Some thought has gone into providing some useful extras. Numark has included all the necessary cables to connect to your computer or to a playback system. Some might not think that is very much, and on the face of it, it probably isn’t. But some manufacturers provide nothing, so when compared to them, it is a ‘plug plus point.’
Numark TTUSB Turntable Pros & Cons
- USB port connection.
- Cables included.
- Anti skate control.
- PC and Mac compatible.
- Adjustable pitch control
- Attractive design.
- Not very durable.
- No dustcover.
- No cueing lever.
If The Tables Were Turned?
In our opinion, having options is always a plus! Therefore, starting from lowest to highest, check out our in-depth reviews of the Best Turntables under 100 Dollars, or maybe the Best Turntables under 200 Dollars, the Best Turntables under 300 Dollars, the Best Turntables under 600 Dollars, and right at the top, the Best Turntables under 1000 Dollars currently on the market.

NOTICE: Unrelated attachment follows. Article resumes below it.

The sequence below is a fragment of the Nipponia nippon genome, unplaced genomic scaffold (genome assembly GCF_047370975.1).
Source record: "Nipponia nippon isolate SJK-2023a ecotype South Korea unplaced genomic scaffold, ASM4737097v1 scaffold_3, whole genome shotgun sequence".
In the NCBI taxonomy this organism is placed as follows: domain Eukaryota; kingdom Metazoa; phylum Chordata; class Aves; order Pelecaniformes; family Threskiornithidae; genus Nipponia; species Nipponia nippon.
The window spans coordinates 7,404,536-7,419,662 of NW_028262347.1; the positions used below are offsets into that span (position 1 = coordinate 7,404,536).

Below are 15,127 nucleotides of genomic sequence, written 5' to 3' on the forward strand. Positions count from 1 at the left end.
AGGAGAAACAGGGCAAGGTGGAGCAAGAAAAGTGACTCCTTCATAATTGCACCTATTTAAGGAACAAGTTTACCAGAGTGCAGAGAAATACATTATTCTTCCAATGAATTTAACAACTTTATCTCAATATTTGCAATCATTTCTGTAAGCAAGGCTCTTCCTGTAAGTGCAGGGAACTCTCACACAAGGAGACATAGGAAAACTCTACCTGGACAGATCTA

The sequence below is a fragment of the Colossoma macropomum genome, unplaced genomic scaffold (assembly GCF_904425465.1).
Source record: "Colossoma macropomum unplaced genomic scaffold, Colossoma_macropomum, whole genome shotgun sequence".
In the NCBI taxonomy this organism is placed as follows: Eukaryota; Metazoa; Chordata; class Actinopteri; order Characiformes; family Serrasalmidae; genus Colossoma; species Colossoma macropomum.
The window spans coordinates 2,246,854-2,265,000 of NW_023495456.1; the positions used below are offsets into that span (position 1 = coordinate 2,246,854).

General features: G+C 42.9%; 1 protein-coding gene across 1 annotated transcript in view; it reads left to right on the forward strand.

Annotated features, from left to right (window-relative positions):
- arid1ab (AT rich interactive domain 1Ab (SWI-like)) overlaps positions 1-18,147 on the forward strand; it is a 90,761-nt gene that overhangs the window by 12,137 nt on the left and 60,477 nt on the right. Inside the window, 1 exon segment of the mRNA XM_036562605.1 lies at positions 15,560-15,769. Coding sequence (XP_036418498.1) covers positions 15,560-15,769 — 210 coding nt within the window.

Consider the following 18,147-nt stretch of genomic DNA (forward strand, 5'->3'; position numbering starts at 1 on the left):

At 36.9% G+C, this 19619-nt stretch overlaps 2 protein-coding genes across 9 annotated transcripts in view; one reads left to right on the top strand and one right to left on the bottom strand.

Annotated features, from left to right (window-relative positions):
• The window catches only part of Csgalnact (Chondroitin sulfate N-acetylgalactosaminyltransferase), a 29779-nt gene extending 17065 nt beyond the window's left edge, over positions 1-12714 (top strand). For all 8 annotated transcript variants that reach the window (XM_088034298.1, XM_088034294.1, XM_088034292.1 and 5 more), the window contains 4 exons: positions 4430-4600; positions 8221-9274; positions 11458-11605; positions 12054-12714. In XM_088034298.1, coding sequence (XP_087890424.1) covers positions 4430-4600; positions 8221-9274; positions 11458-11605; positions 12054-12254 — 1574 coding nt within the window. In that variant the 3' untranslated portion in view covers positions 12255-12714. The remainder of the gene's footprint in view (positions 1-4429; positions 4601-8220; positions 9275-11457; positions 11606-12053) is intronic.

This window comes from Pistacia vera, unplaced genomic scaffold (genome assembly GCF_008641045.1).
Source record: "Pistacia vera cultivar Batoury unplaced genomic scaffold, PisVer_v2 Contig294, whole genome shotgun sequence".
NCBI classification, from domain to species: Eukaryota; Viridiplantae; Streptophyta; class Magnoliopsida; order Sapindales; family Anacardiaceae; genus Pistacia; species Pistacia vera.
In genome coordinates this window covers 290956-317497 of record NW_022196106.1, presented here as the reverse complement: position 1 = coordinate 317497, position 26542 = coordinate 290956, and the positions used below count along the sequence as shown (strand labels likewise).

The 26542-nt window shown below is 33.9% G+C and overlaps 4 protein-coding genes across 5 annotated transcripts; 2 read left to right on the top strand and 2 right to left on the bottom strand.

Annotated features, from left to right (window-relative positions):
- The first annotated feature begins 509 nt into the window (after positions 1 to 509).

What We Think?
In many respects, this has been a disappointing review. This turntable really just fails to satisfy a potential starter DJ, and it doesn’t excel for the home user either. If it is for the home consumer, then a tonearm cue lever is a big omission to make, as is the lack of a dust cover. Consumer turntables have those things.
So maybe it is for a DJ? Although being belt-driven is not something that will attract a DJ. Neither will the lack of a strobe pitch control. The lack of a headphone jack socket is also a letdown.
Somehow it lacks the style and the finesse of turntables that are at a similar price point. The only thing it has really got in its favor is the download to computer option. That will be an asset to some. Not all turntables have that, so that may be a reason to buy this machine.